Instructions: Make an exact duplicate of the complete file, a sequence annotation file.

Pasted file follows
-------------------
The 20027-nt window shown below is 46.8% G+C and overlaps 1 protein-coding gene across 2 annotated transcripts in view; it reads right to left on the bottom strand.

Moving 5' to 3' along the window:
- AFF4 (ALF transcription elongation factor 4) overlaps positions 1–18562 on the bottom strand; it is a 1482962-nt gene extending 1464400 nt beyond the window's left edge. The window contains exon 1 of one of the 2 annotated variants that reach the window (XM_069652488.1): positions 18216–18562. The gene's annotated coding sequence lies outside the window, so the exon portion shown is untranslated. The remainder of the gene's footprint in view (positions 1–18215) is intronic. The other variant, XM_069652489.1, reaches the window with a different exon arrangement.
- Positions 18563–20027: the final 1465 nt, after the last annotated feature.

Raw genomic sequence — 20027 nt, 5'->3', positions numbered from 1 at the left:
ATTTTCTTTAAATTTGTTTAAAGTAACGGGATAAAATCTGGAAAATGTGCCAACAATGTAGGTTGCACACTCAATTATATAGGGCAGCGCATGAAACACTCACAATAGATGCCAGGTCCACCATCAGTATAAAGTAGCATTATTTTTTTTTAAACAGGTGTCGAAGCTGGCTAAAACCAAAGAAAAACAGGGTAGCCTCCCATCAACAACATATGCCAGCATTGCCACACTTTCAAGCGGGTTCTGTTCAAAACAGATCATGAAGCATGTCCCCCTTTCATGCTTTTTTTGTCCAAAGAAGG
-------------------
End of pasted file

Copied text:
The 20027-nt window shown below is 46.8% G+C and overlaps 1 protein-coding gene across 2 annotated transcripts in view; it reads right to left on the bottom strand.

Moving 5' to 3' along the window:
- AFF4 (ALF transcription elongation factor 4) overlaps positions 1–18562 on the bottom strand; it is a 1482962-nt gene extending 1464400 nt beyond the window's left edge. The window contains exon 1 of one of the 2 annotated variants that reach the window (XM_069652488.1): positions 18216–18562. The gene's annotated coding sequence lies outside the window, so the exon portion shown is untranslated. The remainder of the gene's footprint in view (positions 1–18215) is intronic. The other variant, XM_069652489.1, reaches the window with a different exon arrangement.
- Positions 18563–20027: the final 1465 nt, after the last annotated feature.

Raw genomic sequence — 20027 nt, 5'->3', positions numbered from 1 at the left:
ATTTTCTTTAAATTTGTTTAAAGTAACGGGATAAAATCTGGAAAATGTGCCAACAATGTAGGTTGCACACTCAATTATATAGGGCAGCGCATGAAACACTCACAATAGATGCCAGGTCCACCATCAGTATAAAGTAGCATTATTTTTTTTTAAACAGGTGTCGAAGCTGGCTAAAACCAAAGAAAAACAGGGTAGCCTCCCATCAACAACATATGCCAGCATTGCCACACTTTCAAGCGGGTTCTGTTCAAAACAGATCATGAAGCATGTCCCCCTTTCATGCTTTTTTTGTCCAAAGAAGG